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PSYC 319
Neuroethics Fall 2019
Division II Writing Skills
Cross-listed STS 319 / NSCI 319 / PSYC 319

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Neuroscience studies the brain and mind, and thereby some of the most profound aspects of human existence. In the last decade, advances in our understanding of brain function and in our ability to manipulate brain function have raised significant ethical challenges. This tutorial will explore a variety of important neuroethical questions. Potential topics will include pharmacological manipulation of “abnormal” personality; the use of “cosmetic pharmacology” to enhance cognition; the use of brain imaging to detect deception or to understand the ability, personality or vulnerability of an individual; the relationship between brain activity and consciousness; manipulation of memories; the neuroscience of morality and decision making. In addition to exploring these and other ethical issues, we will explore the basic science underlying them.
The Class: Format: tutorial
Limit: 10
Expected: 10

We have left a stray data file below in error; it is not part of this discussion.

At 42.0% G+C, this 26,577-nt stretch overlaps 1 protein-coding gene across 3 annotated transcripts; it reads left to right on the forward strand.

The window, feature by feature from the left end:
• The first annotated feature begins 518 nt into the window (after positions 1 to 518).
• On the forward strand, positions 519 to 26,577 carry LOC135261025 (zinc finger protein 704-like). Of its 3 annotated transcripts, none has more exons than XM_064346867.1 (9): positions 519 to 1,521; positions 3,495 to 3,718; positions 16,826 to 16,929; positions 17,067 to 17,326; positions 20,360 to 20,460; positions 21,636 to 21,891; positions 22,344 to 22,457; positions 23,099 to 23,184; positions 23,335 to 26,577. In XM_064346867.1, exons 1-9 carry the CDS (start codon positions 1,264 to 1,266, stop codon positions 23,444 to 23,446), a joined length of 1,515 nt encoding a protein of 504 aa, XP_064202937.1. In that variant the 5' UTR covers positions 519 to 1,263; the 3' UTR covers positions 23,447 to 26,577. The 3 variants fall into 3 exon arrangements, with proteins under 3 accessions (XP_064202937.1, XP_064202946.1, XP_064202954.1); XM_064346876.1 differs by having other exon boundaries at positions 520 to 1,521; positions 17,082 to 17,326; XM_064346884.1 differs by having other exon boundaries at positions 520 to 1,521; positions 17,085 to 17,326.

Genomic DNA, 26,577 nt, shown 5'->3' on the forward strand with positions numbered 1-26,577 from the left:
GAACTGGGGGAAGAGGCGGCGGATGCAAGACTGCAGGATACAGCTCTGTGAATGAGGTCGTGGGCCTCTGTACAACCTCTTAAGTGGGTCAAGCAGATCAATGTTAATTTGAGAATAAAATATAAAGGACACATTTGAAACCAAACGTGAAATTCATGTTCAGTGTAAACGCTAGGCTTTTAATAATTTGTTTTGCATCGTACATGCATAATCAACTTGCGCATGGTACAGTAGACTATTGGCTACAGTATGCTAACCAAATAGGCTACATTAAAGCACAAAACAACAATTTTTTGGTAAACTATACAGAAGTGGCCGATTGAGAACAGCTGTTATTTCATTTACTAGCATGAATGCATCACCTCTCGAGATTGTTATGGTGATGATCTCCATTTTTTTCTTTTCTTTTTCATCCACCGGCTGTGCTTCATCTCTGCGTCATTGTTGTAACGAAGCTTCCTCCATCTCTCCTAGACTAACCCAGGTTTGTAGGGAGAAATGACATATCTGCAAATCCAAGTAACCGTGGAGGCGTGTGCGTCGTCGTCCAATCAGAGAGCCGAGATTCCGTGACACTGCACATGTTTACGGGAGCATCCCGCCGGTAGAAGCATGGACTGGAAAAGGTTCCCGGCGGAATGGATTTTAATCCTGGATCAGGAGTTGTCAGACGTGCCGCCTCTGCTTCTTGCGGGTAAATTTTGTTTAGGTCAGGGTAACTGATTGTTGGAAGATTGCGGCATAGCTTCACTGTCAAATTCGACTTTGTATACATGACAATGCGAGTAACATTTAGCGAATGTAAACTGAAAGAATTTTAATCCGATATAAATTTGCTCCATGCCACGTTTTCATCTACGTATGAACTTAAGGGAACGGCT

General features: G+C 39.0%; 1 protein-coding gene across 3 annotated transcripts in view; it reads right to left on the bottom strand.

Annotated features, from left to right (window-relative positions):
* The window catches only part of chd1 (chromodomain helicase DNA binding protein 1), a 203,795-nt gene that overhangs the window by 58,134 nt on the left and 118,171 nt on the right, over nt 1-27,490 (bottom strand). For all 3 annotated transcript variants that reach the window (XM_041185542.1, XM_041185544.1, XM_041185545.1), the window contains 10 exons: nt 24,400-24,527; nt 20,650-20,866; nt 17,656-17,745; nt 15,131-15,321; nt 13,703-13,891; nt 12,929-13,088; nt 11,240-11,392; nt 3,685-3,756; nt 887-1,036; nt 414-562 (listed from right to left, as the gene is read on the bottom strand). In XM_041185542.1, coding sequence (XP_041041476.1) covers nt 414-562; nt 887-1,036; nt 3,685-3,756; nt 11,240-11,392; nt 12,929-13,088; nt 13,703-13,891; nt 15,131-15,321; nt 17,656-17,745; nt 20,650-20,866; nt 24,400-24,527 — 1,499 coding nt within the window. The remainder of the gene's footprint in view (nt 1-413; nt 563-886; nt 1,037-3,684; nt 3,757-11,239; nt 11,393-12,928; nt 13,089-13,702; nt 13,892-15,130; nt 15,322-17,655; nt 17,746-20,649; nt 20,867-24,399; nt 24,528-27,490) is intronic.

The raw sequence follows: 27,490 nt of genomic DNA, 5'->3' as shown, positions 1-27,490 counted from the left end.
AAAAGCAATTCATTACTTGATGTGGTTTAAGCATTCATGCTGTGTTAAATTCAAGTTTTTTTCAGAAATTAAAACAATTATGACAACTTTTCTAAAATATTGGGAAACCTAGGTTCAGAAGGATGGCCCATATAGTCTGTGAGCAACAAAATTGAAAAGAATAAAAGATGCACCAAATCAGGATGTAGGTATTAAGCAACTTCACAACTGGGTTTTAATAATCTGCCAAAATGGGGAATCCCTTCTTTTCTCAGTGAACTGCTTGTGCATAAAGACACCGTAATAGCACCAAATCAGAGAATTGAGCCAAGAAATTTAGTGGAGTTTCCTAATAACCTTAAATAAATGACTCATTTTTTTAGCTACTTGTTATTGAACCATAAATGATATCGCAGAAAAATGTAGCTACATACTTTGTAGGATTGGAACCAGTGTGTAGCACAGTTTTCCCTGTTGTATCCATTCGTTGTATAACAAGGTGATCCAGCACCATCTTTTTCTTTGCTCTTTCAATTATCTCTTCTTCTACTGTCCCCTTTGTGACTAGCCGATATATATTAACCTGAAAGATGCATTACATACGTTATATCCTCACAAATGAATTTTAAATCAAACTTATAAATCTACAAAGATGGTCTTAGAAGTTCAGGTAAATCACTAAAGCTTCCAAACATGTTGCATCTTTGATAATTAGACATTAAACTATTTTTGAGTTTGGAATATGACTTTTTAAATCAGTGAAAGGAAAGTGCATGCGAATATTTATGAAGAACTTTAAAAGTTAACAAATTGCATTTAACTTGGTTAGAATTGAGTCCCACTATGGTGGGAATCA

Class#: 1745
Grading: no pass/fail option, no fifth course option
Requirements/Evaluation: six 5-page position papers and five 2-page response papers as well as participation in discussions
Prerequisites: PSYC 212 (same as BIOL 212 or NSCI 201); or permission of instructor
Enrollment Preferences: Psychology majors and Neuroscience concentrators
Distributions: Division II Writing Skills
Notes: This course is cross-listed and the prefixes carry the following divisional credit:
STS 319 Division II NSCI 319 Division III PSYC 319 Division II
WS Notes: In alternating weeks, each student in a tutorial pair will write a 5-pagw essay based on the assigned readings. Essays will be discussed during tutorial meetings and written feedback from the professor will be provided for each essay. At the end of the semester, students will choose one of their prior essays to revise a their final submission. Students will receive from the instructor timely comments on their writing skills, with suggestions for improvement.
Attributes: NSCI Group B Electives
PSYC Area 1 - Behavioral Neuroscience

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